Reprinted with permission from Media Matters
Facebook removed an anti-vaccine group that had already amassed more than 125,000 members, but this move will only minorly inconvenience the group, as members had already set up alternate channels of communication. What's more, this group is only one of over 100 active Facebook groups that contain harmful anti-vaccine misinformation.
On April 22, Facebook removed a large private group dedicated to gathering stories of people allegedly injured by the COVID-19 vaccine. According to the company, the group was removed because it had violated Facebook's harmful misinformation policies. A spokesperson told BBC News, "We allow people to discuss the COVID-19 vaccines but if information could lead to someone being harmed, we remove it."
On its face this seems like a step in the right direction for a platform that has been negligent in its response to dangerous COVID-19 misinformation. However, the group amassed more than 125,000 followers before it was taken down, and they are already successfully reorganizing, setting up a Telegram group and a new social media platform.
The removed group, COVID 19 VACCINE VICTIMS AND FAMILIES, was created on March 29, 2021, and its "About" section stated, "The idea of this group is for victims families to unite and for the victims stories to be heard so we can get justice." The group grew rapidly, particularly in the four days before removal, when it gained an average of over 12,500 members per day. Members would share anecdotes about friends and relatives receiving the COVID-19 vaccine and falling ill, claiming the vaccine was the cause.
Before the Facebook takedown, group members began expressing concerns about possible removal and preparing to organize in other spaces. Invites to a Telegramgroup, set up on April 5, are still prominently displayed on Facebook, with instructions for users to join the channel in order to circumvent Facebook action. On April 18, the group created a new social media platform, modeled after Facebook but explicitly for "vaccine victims." That same day, a Facebook user posted that the group had been "suspended" but said, "I think you can still join the fb group and read the stories before it's removed." The group has also launched a new Facebook group, under a pseudonym. In less than a day, the new group gained roughly 1,100 members, and at the time of publishing, it has roughly 4,000 members.
Despite Facebook's action against the private group COVID19 VACCINE VICTIMS AND FAMILIES, there is still ample anti-vaccine misinformation on the platform. Media Matters has identified 117 additional anti-vaccine Facebook groups that are still active on the platform. The roughly 275,000 members of these groups are exposed to harmful anti-vaccine content, and as nearly 80% of these groups are private, it is more difficult for Facebook to moderate them.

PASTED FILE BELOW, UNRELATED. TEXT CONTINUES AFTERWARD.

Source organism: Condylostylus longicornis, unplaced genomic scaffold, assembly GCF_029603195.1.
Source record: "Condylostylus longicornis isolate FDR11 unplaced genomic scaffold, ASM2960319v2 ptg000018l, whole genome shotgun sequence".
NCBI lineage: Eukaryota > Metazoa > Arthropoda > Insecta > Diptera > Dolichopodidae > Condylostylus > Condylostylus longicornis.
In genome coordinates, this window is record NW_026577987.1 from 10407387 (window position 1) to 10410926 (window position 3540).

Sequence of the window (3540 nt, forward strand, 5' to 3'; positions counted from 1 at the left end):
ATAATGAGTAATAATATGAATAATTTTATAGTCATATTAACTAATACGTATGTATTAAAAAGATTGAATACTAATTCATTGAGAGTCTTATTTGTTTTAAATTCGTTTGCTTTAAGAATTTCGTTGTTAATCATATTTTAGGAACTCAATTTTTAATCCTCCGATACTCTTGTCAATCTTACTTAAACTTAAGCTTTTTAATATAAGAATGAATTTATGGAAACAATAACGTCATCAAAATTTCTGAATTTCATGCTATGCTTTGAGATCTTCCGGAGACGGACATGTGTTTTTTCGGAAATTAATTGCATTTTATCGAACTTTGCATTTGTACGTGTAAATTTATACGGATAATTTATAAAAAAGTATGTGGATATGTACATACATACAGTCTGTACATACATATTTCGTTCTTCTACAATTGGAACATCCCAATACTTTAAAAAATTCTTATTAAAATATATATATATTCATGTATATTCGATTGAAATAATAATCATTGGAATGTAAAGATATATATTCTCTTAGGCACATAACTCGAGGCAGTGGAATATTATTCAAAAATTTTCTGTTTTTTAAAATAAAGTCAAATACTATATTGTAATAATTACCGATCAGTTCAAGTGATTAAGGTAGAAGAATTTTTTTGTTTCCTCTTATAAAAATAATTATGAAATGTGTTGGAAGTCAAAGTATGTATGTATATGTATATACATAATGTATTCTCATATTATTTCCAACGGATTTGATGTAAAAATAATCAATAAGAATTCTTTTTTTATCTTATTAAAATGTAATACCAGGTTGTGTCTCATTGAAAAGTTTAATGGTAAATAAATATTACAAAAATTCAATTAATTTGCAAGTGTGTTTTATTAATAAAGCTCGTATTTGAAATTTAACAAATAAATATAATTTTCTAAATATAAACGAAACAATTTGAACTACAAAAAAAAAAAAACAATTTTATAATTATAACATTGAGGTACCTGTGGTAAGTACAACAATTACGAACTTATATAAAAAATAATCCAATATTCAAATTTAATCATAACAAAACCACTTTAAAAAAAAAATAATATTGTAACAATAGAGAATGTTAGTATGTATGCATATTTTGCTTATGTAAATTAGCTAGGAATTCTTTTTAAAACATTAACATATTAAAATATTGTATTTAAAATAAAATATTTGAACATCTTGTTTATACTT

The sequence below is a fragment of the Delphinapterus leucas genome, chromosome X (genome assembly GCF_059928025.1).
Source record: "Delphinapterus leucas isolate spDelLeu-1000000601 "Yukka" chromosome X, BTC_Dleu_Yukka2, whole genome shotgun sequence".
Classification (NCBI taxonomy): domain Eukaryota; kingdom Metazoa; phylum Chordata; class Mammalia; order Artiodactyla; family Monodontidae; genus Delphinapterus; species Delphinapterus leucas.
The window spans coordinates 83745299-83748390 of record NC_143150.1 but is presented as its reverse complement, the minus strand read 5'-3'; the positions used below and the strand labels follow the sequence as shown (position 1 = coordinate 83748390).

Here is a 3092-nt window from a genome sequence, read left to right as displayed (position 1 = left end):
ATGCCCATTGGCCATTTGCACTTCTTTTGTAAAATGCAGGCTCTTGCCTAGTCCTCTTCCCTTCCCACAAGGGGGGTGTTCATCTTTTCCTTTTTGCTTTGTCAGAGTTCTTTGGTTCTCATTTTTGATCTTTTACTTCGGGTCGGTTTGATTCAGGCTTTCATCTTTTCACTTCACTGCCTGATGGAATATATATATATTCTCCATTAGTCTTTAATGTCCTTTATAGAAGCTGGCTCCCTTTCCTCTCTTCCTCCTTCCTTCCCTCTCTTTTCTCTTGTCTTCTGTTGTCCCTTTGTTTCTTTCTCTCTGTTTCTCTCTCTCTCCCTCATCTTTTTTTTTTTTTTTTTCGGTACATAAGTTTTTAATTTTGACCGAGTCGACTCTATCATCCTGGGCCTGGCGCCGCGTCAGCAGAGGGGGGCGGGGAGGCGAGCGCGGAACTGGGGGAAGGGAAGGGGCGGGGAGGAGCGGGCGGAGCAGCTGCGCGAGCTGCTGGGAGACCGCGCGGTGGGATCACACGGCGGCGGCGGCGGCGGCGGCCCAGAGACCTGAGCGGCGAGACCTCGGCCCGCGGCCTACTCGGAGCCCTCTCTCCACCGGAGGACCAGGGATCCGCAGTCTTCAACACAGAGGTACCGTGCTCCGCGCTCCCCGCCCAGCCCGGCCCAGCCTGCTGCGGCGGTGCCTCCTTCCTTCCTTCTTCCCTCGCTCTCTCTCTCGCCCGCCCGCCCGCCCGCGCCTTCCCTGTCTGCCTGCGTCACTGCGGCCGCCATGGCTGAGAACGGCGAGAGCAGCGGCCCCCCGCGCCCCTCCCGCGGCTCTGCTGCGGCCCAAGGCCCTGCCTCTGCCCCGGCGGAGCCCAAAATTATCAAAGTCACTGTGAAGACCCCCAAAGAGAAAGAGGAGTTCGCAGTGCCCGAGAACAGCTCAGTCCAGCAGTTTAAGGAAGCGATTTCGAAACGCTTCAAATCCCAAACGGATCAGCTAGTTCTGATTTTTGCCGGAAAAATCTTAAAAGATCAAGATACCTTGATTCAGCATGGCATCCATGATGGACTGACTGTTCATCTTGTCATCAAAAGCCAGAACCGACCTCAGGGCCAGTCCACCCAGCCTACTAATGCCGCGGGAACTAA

Of these 117 groups, some explicitly call themselves "anti-vaxx" or "anti-vaccine," while others have similar names as the group Facebook removed. Some groups are likely trying to avoid moderation by using more deceptive language, such as "V@xynes" or "V@ccine."
The three biggest groups, with tens of thousands of members each, are plagued with vaccine misinformation, other COVID-19 misinformation, and conspiracy theories.
Vaccine Education Network : Natural Health Anti-Vaxx Community
This private group with roughly 41,800 members promotes misinformation about the COVID-19 vaccine, including false claims that the vaccine will cause serious medical problems:
MTHFR Connections: Tongue Ties, Autism, V@xynes, Leaky Gut
This private group with roughly 27,700 members is dedicated to pushing a baseless claim that the MTHFR gene causes a harmful reaction to the vaccine. Members in the group promote this baseless claim and provide each other with medical misinformation. Egregious examples include:
JUST FOR THE HELLTH OF IT
With roughly 18,000 members, this private group promotes misinformation about the COVID-19 vaccine and conspiracy theories, and it even has screenshots of posts from the anti-vaccine group that Facebook removed:
Facebook relies on the idea that things will inevitably slip through the cracks to excuse its weak moderation efforts. Vice president of integrity Guy Rosen ended a March blog post about misinformation by noting that Facebook's "enforcement will never be perfect" and that "nobody can eliminate misinformation from the internet entirely." However, as this example shows, Facebook groups are frequently not relying on subtlety when broadcasting to followers where to find anti-vaccine misinformation — on the platform and off. Anti-vaccine misinformation on Facebook is not buried, and the way anti-vaccine advocates evade moderation is not a secret. Facebook's poor content moderation is inexcusable, and although the removal of one larger group is a good first step, this latest lackluster effort is not a replacement for sufficient moderation.
Research contributions from Carly Evans and Kellie Levine
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